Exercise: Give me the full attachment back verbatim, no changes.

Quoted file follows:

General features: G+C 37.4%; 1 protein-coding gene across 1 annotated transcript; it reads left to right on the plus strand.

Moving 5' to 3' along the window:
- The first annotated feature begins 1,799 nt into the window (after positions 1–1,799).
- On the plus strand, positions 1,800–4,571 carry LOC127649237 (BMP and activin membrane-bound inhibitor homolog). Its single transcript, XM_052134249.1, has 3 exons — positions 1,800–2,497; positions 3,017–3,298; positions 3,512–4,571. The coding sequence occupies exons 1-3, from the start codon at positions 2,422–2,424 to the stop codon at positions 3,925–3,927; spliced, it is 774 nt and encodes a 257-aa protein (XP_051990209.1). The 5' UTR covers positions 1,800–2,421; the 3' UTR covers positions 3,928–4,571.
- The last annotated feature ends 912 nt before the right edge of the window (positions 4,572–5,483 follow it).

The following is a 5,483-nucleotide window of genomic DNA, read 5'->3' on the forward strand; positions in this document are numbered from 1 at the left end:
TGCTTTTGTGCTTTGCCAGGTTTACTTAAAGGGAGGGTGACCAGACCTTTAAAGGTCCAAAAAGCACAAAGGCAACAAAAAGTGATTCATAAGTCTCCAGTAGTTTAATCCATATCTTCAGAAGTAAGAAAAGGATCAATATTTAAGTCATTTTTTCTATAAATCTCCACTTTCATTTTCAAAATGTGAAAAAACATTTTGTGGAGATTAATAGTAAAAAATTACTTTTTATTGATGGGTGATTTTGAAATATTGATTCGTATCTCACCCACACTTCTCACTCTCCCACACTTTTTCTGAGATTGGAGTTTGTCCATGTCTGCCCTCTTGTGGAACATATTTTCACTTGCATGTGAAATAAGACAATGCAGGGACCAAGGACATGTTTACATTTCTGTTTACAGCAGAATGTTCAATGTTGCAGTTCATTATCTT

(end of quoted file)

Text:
General features: G+C 37.4%; 1 protein-coding gene across 1 annotated transcript; it reads left to right on the plus strand.

Moving 5' to 3' along the window:
- The first annotated feature begins 1,799 nt into the window (after positions 1–1,799).
- On the plus strand, positions 1,800–4,571 carry LOC127649237 (BMP and activin membrane-bound inhibitor homolog). Its single transcript, XM_052134249.1, has 3 exons — positions 1,800–2,497; positions 3,017–3,298; positions 3,512–4,571. The coding sequence occupies exons 1-3, from the start codon at positions 2,422–2,424 to the stop codon at positions 3,925–3,927; spliced, it is 774 nt and encodes a 257-aa protein (XP_051990209.1). The 5' UTR covers positions 1,800–2,421; the 3' UTR covers positions 3,928–4,571.
- The last annotated feature ends 912 nt before the right edge of the window (positions 4,572–5,483 follow it).

The following is a 5,483-nucleotide window of genomic DNA, read 5'->3' on the forward strand; positions in this document are numbered from 1 at the left end:
TGCTTTTGTGCTTTGCCAGGTTTACTTAAAGGGAGGGTGACCAGACCTTTAAAGGTCCAAAAAGCACAAAGGCAACAAAAAGTGATTCATAAGTCTCCAGTAGTTTAATCCATATCTTCAGAAGTAAGAAAAGGATCAATATTTAAGTCATTTTTTCTATAAATCTCCACTTTCATTTTCAAAATGTGAAAAAACATTTTGTGGAGATTAATAGTAAAAAATTACTTTTTATTGATGGGTGATTTTGAAATATTGATTCGTATCTCACCCACACTTCTCACTCTCCCACACTTTTTCTGAGATTGGAGTTTGTCCATGTCTGCCCTCTTGTGGAACATATTTTCACTTGCATGTGAAATAAGACAATGCAGGGACCAAGGACATGTTTACATTTCTGTTTACAGCAGAATGTTCAATGTTGCAGTTCATTATCTT